The case of the City of Uvalde v. Uvalde Electric & Ice Co., 1923,20 is suggested as an authority against interpreting a rate contract, invalid as to the city, as binding upon the utility. Uvalde, without power to contract for rates, did so contract. The utility raised the rates without permission. The court was of the view that ‘the power to regulate rates and the power to stipulate by contract for a term of 10 years for rates cannot coexist.’ Looking at the contract in this way and without discussion of the effect of the attempted agreement on the utility, an injunction against the new rates was refused. That case appears rather a precedent for the rule that where a city is not authorized to contract as to rates but only to regulate them, any effort to contract is nugatory. As indicated above, it has been cited by the Supreme Court of Texas as authority for the right of a municipality to contract when so empowered.
This Court has had other occasions to consider the rights of Texas utilities under the provisions of the Texas statutes and constitution. In San Antonio Traction Co. v. Altgelt21 we assumed a rate contract between the city and the street railway, and ruled that it was subject to Section 17 of the Texas bill of rights,22 which declared that all privileges granted by the legislature remained under its control. Consequently, an enactment changing the rate agreement was valid. Later, 1920, in City of San Antonio v. San Antonio Pub. Serv. Co.23 in passing upon a rate increase by a utility in the face of a franchise limitation we ruled that Section 17 of the constitution, with its provision against irrevocable special privileges, made impossible a contract in Texas on rates because of the conflict between the right to contract and the superior and inconsistent power to regulate. To the argument that the company might be bound, though the city was not, the court replied: If the city is not bound ‘it would follow that that power (uncontrolled regulatory) would be required to be exerted and hence the supposed condition operating upon the private owner would be nugatory.’24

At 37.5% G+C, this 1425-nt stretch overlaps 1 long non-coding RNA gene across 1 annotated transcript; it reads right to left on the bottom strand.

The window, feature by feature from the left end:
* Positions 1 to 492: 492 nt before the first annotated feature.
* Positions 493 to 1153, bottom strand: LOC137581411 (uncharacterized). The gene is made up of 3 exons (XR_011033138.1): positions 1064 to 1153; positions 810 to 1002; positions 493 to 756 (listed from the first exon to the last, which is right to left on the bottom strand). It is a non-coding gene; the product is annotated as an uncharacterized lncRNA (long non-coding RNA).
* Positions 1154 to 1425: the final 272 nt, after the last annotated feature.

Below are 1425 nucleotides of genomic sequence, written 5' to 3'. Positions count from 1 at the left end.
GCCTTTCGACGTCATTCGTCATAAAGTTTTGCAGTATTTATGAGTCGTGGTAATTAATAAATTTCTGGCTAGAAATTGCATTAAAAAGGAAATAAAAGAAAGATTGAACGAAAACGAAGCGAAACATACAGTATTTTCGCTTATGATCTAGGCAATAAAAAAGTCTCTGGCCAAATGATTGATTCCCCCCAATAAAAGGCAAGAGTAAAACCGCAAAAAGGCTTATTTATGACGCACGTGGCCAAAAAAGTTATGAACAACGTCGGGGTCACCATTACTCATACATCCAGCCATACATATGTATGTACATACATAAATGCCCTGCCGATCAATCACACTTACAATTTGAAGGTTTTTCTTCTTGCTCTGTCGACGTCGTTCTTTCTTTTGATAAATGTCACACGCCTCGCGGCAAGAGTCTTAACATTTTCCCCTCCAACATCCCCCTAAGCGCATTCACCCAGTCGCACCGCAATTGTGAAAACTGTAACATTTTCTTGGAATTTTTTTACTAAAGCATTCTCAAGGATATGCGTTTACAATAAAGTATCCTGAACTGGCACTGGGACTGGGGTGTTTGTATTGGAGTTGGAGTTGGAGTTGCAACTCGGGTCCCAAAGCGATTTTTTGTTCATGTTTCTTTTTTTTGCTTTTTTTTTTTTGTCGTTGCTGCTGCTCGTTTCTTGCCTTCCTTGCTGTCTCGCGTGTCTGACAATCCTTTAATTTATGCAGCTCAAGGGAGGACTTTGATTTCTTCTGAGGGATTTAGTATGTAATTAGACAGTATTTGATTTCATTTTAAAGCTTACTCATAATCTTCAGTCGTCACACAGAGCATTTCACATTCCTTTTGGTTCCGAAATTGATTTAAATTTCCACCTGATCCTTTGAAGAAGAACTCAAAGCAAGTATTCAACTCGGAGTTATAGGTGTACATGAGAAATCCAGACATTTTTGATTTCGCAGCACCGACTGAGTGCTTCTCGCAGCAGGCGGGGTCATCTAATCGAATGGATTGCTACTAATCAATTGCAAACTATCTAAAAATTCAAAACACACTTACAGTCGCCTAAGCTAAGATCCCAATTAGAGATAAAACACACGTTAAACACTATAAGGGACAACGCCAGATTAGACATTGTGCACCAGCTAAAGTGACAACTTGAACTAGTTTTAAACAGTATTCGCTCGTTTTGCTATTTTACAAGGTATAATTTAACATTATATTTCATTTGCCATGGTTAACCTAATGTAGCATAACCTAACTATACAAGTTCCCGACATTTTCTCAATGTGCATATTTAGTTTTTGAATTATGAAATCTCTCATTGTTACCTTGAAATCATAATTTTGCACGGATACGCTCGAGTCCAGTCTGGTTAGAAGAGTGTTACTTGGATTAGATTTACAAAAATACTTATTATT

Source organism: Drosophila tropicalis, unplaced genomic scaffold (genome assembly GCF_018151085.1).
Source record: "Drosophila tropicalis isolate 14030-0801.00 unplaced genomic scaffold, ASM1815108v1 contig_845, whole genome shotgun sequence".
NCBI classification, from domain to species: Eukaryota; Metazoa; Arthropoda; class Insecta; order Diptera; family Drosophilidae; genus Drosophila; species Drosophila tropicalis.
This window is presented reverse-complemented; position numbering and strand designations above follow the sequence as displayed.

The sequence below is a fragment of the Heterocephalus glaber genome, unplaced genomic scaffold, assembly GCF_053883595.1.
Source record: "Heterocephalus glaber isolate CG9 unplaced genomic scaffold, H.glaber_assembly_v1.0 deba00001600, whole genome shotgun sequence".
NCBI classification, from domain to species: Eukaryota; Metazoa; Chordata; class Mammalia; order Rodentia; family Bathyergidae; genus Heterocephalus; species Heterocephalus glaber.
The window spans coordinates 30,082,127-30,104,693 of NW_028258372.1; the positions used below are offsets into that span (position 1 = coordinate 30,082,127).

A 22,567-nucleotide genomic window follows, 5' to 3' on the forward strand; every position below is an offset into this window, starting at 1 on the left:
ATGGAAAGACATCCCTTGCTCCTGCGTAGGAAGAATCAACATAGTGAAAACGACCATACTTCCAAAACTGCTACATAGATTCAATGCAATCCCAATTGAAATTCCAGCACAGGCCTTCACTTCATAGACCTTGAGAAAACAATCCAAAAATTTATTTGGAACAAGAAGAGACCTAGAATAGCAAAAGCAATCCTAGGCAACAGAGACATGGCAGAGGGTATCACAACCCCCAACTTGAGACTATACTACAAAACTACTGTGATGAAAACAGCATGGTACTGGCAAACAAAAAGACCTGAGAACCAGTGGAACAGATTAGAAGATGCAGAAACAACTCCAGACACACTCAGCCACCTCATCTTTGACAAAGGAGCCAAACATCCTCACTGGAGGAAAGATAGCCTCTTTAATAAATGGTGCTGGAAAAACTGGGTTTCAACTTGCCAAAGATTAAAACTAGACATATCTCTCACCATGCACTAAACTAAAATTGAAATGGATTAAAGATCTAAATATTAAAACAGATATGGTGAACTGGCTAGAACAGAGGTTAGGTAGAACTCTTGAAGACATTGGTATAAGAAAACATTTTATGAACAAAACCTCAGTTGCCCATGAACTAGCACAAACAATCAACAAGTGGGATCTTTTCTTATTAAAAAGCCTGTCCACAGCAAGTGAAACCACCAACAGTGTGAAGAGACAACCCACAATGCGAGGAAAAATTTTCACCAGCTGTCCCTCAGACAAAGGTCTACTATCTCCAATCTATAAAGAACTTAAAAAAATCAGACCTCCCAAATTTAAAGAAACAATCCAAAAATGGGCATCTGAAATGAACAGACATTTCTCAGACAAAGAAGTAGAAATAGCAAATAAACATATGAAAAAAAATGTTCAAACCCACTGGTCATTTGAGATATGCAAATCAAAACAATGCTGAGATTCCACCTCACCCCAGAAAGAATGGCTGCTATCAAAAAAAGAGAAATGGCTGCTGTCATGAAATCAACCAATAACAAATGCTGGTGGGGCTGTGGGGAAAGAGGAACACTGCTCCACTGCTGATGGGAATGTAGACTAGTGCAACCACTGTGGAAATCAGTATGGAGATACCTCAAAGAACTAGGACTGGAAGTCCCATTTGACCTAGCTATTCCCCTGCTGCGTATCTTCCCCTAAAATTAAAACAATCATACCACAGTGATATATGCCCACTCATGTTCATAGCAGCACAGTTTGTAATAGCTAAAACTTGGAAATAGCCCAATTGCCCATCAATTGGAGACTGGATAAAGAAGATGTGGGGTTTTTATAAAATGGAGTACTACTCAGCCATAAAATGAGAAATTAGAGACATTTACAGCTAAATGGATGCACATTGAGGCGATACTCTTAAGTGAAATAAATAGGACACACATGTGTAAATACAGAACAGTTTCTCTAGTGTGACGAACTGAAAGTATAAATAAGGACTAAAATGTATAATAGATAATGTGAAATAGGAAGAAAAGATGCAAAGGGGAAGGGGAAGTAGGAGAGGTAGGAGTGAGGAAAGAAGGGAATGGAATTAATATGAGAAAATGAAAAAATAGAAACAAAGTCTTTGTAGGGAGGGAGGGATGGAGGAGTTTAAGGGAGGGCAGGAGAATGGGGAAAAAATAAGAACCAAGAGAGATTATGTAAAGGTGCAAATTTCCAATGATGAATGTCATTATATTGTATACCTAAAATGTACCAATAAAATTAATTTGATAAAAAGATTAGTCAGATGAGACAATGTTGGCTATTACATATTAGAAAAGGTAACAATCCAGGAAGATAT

These conclusions of this Court are inapplicable here for two reasons: first, the subsequent opinion of the Supreme Court of Texas in the Geller Case indicates that regulatory and contract power may be exercised concurrently in that state; second, the charter of Texarkana, Texas, gives it specific power to enter into franchise agreements with rate regulation reserved to the city.25 The utility was chargeable with notice in 1930 of the rule in Texas, restated in the Texarkana charter, that rate regulatory power remains in the municipality and the charter provision to that effect was reserved in the franchise by force of law. It contracted, nevertheless, to furnish the Texas city gas at the same rates as Arkansas consumers enjoy. There appears no reason why such an agreement should not be enforceable and, in our view of the Texas law, it is.
Applicability. The trial court determined that Section IX was not to be applied to the period prior to December 1, 1933; that it should be applied to the period December 1, 1933, to February 16, 1934, and that the effort to recover refunds for the period after February 16, 1934, was premature. The Circuit Court of Appeals thought the section, if valid, generally inapplicable. We are of the opinion that the language of the section was intended to and does make applicable to each Texas consumer the same rates that Arkansas consumers are charged for similar uses and quantity, when the Arkansas rates are lower than the rates granted Texas consumers by the ordinance of the City of Texarkana, Texas, of June 13, 1930. This flows from the words in Section IX ‘place in any rates’ less than the Texas ordinance rates.